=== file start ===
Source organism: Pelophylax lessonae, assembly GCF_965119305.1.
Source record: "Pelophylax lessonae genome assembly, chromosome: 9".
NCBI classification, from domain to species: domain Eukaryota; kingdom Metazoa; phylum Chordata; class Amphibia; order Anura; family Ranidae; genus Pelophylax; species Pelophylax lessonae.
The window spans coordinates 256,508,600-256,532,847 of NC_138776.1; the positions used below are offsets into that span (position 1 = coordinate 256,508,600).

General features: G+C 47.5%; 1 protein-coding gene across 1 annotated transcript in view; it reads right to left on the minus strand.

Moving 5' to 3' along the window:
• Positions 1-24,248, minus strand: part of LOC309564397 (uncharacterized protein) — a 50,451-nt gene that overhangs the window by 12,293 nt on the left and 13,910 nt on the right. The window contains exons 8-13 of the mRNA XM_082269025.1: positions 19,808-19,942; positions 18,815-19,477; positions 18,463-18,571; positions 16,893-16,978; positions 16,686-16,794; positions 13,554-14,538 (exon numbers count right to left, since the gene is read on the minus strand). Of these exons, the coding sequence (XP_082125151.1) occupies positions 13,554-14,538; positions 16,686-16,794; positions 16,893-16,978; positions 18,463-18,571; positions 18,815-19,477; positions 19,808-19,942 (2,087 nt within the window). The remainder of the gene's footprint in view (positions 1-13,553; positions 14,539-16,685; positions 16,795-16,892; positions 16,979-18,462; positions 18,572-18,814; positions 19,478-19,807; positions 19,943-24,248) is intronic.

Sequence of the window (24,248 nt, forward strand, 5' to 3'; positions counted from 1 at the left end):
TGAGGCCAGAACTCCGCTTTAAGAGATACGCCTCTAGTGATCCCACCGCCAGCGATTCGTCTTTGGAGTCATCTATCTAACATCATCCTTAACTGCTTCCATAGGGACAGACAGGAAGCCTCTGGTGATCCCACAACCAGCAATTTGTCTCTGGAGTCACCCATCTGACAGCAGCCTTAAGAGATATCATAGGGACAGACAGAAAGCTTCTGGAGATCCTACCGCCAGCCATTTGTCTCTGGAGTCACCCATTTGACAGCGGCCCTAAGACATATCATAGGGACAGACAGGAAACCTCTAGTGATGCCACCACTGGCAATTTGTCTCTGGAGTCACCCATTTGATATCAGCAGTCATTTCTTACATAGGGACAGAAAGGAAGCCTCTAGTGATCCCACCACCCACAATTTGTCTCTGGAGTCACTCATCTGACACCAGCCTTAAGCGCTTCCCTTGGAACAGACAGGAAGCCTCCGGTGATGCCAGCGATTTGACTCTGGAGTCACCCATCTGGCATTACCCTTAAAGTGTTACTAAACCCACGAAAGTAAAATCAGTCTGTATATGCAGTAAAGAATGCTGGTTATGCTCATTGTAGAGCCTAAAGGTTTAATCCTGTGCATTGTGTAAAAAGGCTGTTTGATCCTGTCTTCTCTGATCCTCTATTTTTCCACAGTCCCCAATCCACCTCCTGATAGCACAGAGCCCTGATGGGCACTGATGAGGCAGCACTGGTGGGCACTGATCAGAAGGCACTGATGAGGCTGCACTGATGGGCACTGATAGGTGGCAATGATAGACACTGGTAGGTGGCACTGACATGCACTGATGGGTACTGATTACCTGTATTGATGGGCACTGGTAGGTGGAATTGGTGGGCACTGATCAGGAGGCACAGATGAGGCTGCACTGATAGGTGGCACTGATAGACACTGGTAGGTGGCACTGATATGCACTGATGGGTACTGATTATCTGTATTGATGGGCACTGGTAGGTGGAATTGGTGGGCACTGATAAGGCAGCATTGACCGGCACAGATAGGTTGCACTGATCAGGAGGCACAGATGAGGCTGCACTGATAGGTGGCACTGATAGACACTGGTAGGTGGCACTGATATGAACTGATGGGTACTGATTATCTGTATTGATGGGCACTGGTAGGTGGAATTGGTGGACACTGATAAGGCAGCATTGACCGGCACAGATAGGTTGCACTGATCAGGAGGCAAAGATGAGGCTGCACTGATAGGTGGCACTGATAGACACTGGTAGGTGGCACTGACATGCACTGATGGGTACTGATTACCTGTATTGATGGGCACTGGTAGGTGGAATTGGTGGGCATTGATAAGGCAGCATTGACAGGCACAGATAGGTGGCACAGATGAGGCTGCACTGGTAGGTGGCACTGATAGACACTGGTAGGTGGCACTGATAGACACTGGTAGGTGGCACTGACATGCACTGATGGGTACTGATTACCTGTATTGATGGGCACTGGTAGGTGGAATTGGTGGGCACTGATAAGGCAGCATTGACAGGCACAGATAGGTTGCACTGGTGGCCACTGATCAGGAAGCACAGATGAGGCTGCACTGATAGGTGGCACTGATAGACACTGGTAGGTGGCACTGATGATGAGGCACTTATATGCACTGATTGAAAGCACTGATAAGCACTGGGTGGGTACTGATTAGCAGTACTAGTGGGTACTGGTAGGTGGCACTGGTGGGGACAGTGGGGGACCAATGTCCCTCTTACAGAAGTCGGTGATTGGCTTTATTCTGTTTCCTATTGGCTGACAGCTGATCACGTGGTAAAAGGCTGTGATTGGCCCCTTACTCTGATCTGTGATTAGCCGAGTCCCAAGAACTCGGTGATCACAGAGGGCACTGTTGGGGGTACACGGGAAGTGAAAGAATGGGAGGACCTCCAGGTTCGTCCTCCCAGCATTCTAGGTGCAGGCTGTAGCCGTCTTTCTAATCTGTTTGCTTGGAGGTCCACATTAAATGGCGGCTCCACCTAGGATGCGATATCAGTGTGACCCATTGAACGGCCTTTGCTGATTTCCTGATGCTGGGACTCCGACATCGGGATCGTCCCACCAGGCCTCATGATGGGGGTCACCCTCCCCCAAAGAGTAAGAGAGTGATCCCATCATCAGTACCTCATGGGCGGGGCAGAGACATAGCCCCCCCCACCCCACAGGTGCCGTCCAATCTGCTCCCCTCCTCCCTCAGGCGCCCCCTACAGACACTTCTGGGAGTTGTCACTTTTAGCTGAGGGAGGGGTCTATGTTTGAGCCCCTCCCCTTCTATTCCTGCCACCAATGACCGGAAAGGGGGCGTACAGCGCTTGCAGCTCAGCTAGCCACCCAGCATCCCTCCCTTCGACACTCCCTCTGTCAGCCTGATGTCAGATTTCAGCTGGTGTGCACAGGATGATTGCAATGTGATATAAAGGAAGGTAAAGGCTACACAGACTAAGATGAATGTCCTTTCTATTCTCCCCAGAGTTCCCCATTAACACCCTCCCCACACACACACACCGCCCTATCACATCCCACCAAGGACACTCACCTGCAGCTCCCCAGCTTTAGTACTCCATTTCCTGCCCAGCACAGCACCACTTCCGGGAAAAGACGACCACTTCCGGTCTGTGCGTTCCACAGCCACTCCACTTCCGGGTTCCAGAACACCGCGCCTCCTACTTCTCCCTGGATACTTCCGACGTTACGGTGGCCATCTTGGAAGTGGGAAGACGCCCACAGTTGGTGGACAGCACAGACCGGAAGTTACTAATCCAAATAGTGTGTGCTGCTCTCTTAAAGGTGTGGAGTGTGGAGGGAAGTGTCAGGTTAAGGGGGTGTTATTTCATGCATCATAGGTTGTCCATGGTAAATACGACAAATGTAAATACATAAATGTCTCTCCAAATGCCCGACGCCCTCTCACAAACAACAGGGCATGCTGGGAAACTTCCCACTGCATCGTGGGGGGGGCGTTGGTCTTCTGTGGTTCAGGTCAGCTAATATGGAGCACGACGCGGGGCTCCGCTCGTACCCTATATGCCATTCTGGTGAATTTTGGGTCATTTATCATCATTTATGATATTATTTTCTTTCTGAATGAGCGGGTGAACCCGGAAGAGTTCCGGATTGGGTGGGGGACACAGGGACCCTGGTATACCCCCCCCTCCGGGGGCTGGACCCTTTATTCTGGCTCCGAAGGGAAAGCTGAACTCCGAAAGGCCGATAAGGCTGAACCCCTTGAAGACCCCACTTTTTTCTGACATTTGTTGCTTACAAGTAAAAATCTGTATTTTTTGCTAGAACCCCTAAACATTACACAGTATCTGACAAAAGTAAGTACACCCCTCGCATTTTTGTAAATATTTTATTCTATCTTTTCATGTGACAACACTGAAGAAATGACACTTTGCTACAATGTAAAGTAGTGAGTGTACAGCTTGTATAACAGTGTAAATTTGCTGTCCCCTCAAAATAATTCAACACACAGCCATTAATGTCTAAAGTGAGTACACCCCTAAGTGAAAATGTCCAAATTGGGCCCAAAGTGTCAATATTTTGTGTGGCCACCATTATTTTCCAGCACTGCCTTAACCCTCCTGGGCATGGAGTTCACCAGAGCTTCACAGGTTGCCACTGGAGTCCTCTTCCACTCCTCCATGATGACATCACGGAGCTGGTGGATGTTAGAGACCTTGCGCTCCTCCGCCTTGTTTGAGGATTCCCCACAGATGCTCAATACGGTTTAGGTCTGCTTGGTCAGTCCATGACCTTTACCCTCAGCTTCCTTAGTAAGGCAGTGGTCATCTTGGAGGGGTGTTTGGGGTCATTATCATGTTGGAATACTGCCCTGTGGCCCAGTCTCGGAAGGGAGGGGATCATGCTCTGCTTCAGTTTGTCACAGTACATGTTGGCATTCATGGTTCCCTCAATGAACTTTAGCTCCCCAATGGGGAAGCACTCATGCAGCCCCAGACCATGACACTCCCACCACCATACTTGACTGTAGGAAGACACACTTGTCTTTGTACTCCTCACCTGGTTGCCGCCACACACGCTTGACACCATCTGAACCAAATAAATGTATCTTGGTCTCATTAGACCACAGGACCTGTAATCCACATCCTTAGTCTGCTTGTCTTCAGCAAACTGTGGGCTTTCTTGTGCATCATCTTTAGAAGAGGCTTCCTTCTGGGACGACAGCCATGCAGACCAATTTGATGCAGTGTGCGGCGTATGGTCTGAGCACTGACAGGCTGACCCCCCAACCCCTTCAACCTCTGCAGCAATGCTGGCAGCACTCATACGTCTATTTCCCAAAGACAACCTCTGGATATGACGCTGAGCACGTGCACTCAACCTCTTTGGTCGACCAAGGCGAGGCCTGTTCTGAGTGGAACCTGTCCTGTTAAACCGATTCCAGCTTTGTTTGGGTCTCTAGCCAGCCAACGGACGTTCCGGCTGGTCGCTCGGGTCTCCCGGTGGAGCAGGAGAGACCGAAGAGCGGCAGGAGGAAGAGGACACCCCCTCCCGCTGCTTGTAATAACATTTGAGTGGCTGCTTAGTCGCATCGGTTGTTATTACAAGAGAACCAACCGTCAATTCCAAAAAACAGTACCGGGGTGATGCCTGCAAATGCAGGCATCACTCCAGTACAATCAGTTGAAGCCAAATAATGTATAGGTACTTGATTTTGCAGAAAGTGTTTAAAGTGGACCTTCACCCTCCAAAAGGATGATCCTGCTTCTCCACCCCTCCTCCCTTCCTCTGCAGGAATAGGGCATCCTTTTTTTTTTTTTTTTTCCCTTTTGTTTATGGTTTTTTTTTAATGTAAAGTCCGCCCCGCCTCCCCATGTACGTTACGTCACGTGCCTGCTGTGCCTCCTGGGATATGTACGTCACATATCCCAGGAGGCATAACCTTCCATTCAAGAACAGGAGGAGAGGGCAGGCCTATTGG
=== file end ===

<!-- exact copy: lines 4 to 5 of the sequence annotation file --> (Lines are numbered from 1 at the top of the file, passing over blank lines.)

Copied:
The window spans coordinates 256,508,600-256,532,847 of NC_138776.1; the positions used below are offsets into that span (position 1 = coordinate 256,508,600).

General features: G+C 47.5%; 1 protein-coding gene across 1 annotated transcript in view; it reads right to left on the minus strand.